Saturday morning, as the sun rose over the rugged mountain tops on the North Coast, a few paddlers dropped their kayaks and canoes into the Skeena River — they wanted to experience the eulachon run up close.
As the outdoor enthusiasts paddled up the icy river, a raft of sea lions barked out to them, eagles and sea gulls soared overhead, and the odd seal would pop its head from the glassy surface.
Each year, the small eulachons, also known as oolichans, leave the Pacific Ocean’s saltwater to spawn in the freshwater of the Skeena River. These tiny, oily, fish symbolize the end of winter on the North Coast, as they begin their migration at the season’s end.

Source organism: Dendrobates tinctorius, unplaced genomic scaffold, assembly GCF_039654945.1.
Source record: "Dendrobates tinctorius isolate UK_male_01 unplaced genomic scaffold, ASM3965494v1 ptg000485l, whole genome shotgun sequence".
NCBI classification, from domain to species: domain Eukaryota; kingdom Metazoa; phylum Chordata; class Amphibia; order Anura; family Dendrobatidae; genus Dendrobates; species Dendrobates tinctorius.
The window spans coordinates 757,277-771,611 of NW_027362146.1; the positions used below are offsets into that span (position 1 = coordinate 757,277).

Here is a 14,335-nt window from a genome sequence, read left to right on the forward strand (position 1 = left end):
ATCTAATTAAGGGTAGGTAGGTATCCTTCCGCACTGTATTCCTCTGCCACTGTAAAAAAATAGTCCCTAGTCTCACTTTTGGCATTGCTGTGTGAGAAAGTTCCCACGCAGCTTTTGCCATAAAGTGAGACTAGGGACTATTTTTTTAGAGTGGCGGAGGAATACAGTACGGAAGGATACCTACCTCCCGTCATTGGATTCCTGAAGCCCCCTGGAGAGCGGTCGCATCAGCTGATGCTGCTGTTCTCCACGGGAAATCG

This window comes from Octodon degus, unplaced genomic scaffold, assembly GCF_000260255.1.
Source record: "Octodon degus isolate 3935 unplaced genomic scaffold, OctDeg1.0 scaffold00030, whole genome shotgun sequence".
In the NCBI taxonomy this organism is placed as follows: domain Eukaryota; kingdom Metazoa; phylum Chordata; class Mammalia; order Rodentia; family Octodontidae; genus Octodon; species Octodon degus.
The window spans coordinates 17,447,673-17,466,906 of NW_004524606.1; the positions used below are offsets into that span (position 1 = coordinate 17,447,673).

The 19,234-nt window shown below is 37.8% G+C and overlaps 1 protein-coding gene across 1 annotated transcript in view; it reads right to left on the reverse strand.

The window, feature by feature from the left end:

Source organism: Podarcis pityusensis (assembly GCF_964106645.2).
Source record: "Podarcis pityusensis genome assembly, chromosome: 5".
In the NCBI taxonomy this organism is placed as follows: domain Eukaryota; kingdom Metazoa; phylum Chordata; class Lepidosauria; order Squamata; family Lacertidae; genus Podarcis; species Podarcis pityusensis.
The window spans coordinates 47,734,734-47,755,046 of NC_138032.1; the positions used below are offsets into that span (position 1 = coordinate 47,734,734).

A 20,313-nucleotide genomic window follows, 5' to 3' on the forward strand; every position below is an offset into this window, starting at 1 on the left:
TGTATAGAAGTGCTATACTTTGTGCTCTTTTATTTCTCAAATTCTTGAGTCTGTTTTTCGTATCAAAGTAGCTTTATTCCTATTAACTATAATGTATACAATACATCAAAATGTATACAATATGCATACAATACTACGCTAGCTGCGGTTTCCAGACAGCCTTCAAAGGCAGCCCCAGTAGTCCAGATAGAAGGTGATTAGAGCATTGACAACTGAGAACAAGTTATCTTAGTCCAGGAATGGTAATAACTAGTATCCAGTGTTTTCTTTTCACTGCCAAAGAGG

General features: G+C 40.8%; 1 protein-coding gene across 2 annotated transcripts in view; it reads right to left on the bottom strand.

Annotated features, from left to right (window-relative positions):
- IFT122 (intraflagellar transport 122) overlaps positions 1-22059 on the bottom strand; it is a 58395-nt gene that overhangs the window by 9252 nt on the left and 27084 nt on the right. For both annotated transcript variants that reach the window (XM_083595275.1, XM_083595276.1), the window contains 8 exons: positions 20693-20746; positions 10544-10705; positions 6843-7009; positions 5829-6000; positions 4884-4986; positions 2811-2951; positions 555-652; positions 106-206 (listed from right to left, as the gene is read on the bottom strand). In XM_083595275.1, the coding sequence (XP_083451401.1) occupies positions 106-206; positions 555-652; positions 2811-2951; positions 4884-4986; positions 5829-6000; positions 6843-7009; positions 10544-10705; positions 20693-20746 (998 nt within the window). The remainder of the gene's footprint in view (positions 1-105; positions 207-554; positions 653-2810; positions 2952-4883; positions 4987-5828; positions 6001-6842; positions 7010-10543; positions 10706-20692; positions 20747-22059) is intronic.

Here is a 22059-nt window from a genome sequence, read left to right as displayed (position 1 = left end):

For First Nations people along the North Coast of B.C. the eulachon has cultural significance and has been fished for generations for its grease.